As a long-term HIV survivor, I have realized that it’s becoming increasingly less likely that HIV will kill me. I just came from my regular doctor checkup last week. After 30 years carrying HIV, I am undetectable and have 937 T cells.
I can remember when 937 T cells were enough for four people. I can’t help but think about those who didn’t make it. I am also reminded of the countless family members who lost precious loved ones. We were not allowed to have “spouses” then. The best phrase hospitals, doctors and clinicians came up with was “significant other”. Your dying life partner, often your only family was referred to as your “significant other”.
It’s 2017, and the reality of HIV/AIDS has dramatically, indeed, exponentially changed. The availability of new treatments, the widely-accepted concept that “HIV Undetectable = Untransmittable”, the advent of “PrEP” have all contributed to the overall perception that we are indeed in a much better place regarding our HIV status than before. All of these variables have painted a completely different picture and have changed the face of HIV/AIDS in the 21st century.
Why am I still here? What has given me the strength and endurance to survive this plague? Why me and not so many others? I was no different from others that lost their battle. Like most other HIV positive people in the early 90s, I thought I was going to die soon. I partied, spent my money frivolously, lived fast and expected to die soon and hoped it would not be a painful death. That was the gloomy nature of our HIV/AIDS reality in the early 90s.
When I tested HIV positive, I was already in a relationship with a man who turned out to be HIV negative. In those days, the fear was intense and couples with different HIV statuses confronted many serious and crippling circumstances that were all related to the constantly present fear of dying soon.
My relationship with Richard lasted eight years. It was bumpy, confusing and in many ways out of control: “We can’t share the same shaving stuff. Don’t touch my teeth with your tongue when we are kissing. My teeth might cut your tongue and you might bleed”. Pretty romantic, right? Fear brings out all kinds of stuff.
Those times were difficult for both of us. Richard was very supportive, just scared and I could relate to that feeling very well. In 1997, after eight years with Richard, I met Denis. We’ve been together now for 20 years, and married for five. “Husband and husband” is a far cry from the “significant other” days.
It is here where I am going to answer the question I asked before: what really gave me the strength to survive this epidemic? I’m going to go out on a limb and say that it was Denis, my husband Denis, who has kept and continues to keep me alive.
In the year 2001, I was diagnosed with progressive neuromuscular disease called “Inclusion Body Myositis” (IBM). This auto immune condition, causes chronic inflammation in my muscular system, ultimately deteriorating and disintegrating the muscles. By 2005 I was forced to retire from teaching and by 2012, I was full time in a power wheelchair. According to my doctors, IBM is not at all related to HIV.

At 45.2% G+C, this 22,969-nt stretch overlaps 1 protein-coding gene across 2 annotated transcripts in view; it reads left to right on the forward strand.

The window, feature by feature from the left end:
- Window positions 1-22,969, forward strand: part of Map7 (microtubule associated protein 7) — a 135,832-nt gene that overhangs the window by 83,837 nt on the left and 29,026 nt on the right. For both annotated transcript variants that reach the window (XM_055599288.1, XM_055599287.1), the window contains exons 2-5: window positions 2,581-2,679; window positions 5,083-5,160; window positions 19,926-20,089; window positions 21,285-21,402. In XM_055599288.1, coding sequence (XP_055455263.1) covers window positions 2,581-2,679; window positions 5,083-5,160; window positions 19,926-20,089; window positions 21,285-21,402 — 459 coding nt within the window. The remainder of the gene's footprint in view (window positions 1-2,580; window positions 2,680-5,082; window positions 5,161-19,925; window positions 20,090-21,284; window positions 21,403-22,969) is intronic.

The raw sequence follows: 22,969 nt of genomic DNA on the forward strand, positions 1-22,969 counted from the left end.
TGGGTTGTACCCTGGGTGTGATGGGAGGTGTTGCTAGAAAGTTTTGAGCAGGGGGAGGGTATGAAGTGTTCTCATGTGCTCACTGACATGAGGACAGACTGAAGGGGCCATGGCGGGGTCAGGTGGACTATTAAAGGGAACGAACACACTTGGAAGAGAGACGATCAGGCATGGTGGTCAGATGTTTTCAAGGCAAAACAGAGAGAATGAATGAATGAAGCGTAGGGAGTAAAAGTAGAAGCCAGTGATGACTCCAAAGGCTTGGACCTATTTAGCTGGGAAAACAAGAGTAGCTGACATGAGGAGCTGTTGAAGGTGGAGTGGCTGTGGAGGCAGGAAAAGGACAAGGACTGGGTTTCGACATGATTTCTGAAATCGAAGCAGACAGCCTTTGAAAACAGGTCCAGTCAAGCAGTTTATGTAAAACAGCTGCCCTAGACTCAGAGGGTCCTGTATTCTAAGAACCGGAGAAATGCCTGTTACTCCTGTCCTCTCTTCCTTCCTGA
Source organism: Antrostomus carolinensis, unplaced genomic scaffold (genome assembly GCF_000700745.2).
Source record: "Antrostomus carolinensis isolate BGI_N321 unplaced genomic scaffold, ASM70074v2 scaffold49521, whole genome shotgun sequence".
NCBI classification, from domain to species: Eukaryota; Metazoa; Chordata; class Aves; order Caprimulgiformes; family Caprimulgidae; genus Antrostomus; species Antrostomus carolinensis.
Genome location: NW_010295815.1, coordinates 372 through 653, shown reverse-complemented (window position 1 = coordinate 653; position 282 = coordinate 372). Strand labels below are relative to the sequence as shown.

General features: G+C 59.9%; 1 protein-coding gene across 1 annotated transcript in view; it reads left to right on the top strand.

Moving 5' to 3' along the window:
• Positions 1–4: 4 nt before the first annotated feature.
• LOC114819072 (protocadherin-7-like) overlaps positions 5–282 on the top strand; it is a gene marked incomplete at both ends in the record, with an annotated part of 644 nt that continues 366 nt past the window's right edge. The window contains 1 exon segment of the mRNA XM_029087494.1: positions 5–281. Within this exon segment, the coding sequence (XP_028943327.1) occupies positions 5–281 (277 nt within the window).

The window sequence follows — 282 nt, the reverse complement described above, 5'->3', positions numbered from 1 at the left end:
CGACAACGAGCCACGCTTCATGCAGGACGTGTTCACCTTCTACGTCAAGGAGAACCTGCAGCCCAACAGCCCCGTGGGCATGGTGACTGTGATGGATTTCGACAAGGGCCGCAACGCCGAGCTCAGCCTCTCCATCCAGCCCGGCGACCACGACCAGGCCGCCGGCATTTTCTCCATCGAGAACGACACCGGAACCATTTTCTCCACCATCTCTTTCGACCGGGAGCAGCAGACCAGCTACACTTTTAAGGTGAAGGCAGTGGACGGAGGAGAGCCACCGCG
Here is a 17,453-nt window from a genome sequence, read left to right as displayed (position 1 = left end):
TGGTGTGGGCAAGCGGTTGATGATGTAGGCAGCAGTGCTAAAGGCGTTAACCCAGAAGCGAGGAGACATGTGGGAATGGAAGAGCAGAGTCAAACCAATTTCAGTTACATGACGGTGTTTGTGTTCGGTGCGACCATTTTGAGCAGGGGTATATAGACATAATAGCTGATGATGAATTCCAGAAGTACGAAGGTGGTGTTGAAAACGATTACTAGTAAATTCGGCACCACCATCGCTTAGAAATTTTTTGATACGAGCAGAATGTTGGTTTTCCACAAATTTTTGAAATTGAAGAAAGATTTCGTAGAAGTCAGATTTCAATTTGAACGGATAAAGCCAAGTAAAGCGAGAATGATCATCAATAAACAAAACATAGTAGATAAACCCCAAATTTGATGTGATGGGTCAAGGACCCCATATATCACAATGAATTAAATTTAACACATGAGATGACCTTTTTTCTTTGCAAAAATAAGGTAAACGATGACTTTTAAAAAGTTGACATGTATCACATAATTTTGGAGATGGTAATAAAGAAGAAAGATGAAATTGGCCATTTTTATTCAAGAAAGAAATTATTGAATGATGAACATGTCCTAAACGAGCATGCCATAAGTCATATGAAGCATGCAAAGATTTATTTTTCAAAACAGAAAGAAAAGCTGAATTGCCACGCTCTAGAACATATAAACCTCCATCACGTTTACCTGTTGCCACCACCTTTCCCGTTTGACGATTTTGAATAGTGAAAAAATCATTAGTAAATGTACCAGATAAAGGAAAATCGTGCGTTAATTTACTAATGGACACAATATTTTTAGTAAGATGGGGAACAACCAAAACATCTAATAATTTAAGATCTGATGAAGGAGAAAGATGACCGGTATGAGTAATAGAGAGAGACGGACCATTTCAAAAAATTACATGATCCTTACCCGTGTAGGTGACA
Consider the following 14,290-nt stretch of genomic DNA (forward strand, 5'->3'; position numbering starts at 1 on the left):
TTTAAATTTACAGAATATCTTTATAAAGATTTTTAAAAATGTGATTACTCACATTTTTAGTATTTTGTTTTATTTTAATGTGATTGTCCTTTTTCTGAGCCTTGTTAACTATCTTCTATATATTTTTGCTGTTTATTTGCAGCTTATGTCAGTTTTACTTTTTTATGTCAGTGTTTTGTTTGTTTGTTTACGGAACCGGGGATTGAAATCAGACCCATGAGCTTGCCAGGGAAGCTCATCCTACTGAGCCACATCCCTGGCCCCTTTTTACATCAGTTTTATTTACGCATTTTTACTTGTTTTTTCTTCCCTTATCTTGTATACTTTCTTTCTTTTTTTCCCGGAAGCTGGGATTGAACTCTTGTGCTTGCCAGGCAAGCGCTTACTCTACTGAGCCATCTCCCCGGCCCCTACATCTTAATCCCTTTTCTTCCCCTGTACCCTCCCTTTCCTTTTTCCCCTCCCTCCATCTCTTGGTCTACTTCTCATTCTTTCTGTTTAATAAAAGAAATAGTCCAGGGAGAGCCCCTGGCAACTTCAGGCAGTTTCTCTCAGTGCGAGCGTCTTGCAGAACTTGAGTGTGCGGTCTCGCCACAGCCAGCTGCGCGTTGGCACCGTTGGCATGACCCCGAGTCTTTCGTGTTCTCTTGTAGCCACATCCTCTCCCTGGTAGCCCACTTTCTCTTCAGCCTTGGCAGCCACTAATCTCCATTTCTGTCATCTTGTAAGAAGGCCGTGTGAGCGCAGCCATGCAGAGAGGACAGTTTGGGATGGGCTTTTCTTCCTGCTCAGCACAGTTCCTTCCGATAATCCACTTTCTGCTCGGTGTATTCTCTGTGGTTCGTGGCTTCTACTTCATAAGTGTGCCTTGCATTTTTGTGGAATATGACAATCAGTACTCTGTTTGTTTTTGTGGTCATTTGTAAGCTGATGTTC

The steady deterioration of my body led to an equally steady struggle with increasing depression. Slowly but surely, my arms and legs lost muscle mass thus making my basic daily chores significantly more difficult and in some cases wholly impossible. Before I knew it, Denis was feeding, dressing, bathing and grooming me.
As my body slowly deteriorated, it became increasingly difficult to deal with the equally debilitating depression that was leaving me increasingly helpless, and sometimes even hopeless. But I do deal with it on a daily basis. I do not and will not give up.
I sometimes wonder how I would have been able to deal with this new disease had I not been dealing with HIV for all these years. So, for the record, “Thanks HIV”. So, one more time: what really gives me the strength to survive my daily health struggles? The love and commitment of my husband Denis is the answer.
Denis is not new at this whole issue with HIV. Denis tested HIV positive in 1985 when AIDS was “gay cancer” and HIV was “HTVL3”. He has been HIV positive for more than half of his life. He nursed and cared for his lover of 8 years who died of AIDS in 1988.
When my stamina is down, he lifts me up. When my arms don’t work, he gives me his arms. He feeds me, he feeds my body and my spirit. When my days look dark, he would (like the song, thanks Debby Boone) “Light Up My Life”. Interestingly so, by seeing him deal with my reality as well as his own, I’ve learned to validate life again. I am reminded what it is to love, laugh and live!
This piece is to give thanks to my husband, my friend and my lover who became my caregiver, indeed, my partner in this life journey.
I totally understand now the real meaning of love. The healing power of love, the eternal blessing of knowing that somebody out there, whether is a family member, friend, doctor, neighbor, or spouse, are sharing with us their most beautiful possession. The gift of time, the ability to appreciate it and the conviction that today must be lived to the fullest because today, is all we have.
Thank you to all the hidden heroes behind the scenes, thank you to all that give the best they have to enhance the quality of life for those of us LIVING with a degenerative disease. Let’s not lose hope, there is always a hidden blessing on its way. Only the strong survive, find that strength anywhere you can. Maybe the stronghold is right next to you.